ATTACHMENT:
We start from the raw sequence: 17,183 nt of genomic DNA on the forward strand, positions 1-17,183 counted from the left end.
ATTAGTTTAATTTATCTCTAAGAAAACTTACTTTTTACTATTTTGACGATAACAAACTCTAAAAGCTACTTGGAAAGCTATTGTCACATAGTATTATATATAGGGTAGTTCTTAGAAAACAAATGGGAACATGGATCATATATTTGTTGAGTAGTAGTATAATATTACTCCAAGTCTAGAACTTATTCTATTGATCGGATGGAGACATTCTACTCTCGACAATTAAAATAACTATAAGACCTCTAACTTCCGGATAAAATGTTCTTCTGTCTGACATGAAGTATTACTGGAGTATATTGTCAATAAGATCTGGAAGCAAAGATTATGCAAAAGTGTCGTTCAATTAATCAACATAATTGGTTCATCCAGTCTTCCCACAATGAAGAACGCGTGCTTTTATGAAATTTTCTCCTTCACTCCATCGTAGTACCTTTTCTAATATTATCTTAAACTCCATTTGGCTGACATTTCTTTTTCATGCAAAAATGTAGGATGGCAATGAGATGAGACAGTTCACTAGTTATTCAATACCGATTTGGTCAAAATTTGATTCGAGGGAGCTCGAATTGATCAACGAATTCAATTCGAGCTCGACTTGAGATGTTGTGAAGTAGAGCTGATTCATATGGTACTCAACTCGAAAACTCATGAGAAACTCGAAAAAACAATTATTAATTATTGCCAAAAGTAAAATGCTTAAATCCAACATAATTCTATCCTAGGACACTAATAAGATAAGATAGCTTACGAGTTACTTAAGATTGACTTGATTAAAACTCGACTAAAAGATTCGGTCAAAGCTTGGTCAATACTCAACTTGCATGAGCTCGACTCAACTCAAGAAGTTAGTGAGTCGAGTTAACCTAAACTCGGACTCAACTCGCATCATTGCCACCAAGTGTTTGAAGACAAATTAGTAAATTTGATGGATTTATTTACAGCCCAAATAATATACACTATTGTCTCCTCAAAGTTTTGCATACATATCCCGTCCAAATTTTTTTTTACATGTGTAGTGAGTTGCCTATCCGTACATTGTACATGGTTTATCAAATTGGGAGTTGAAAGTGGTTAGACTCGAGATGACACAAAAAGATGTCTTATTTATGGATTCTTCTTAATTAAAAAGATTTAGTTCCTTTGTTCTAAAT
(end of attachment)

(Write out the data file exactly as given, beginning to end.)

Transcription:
We start from the raw sequence: 17,183 nt of genomic DNA on the forward strand, positions 1-17,183 counted from the left end.
ATTAGTTTAATTTATCTCTAAGAAAACTTACTTTTTACTATTTTGACGATAACAAACTCTAAAAGCTACTTGGAAAGCTATTGTCACATAGTATTATATATAGGGTAGTTCTTAGAAAACAAATGGGAACATGGATCATATATTTGTTGAGTAGTAGTATAATATTACTCCAAGTCTAGAACTTATTCTATTGATCGGATGGAGACATTCTACTCTCGACAATTAAAATAACTATAAGACCTCTAACTTCCGGATAAAATGTTCTTCTGTCTGACATGAAGTATTACTGGAGTATATTGTCAATAAGATCTGGAAGCAAAGATTATGCAAAAGTGTCGTTCAATTAATCAACATAATTGGTTCATCCAGTCTTCCCACAATGAAGAACGCGTGCTTTTATGAAATTTTCTCCTTCACTCCATCGTAGTACCTTTTCTAATATTATCTTAAACTCCATTTGGCTGACATTTCTTTTTCATGCAAAAATGTAGGATGGCAATGAGATGAGACAGTTCACTAGTTATTCAATACCGATTTGGTCAAAATTTGATTCGAGGGAGCTCGAATTGATCAACGAATTCAATTCGAGCTCGACTTGAGATGTTGTGAAGTAGAGCTGATTCATATGGTACTCAACTCGAAAACTCATGAGAAACTCGAAAAAACAATTATTAATTATTGCCAAAAGTAAAATGCTTAAATCCAACATAATTCTATCCTAGGACACTAATAAGATAAGATAGCTTACGAGTTACTTAAGATTGACTTGATTAAAACTCGACTAAAAGATTCGGTCAAAGCTTGGTCAATACTCAACTTGCATGAGCTCGACTCAACTCAAGAAGTTAGTGAGTCGAGTTAACCTAAACTCGGACTCAACTCGCATCATTGCCACCAAGTGTTTGAAGACAAATTAGTAAATTTGATGGATTTATTTACAGCCCAAATAATATACACTATTGTCTCCTCAAAGTTTTGCATACATATCCCGTCCAAATTTTTTTTTACATGTGTAGTGAGTTGCCTATCCGTACATTGTACATGGTTTATCAAATTGGGAGTTGAAAGTGGTTAGACTCGAGATGACACAAAAAGATGTCTTATTTATGGATTCTTCTTAATTAAAAAGATTTAGTTCCTTTGTTCTAAAT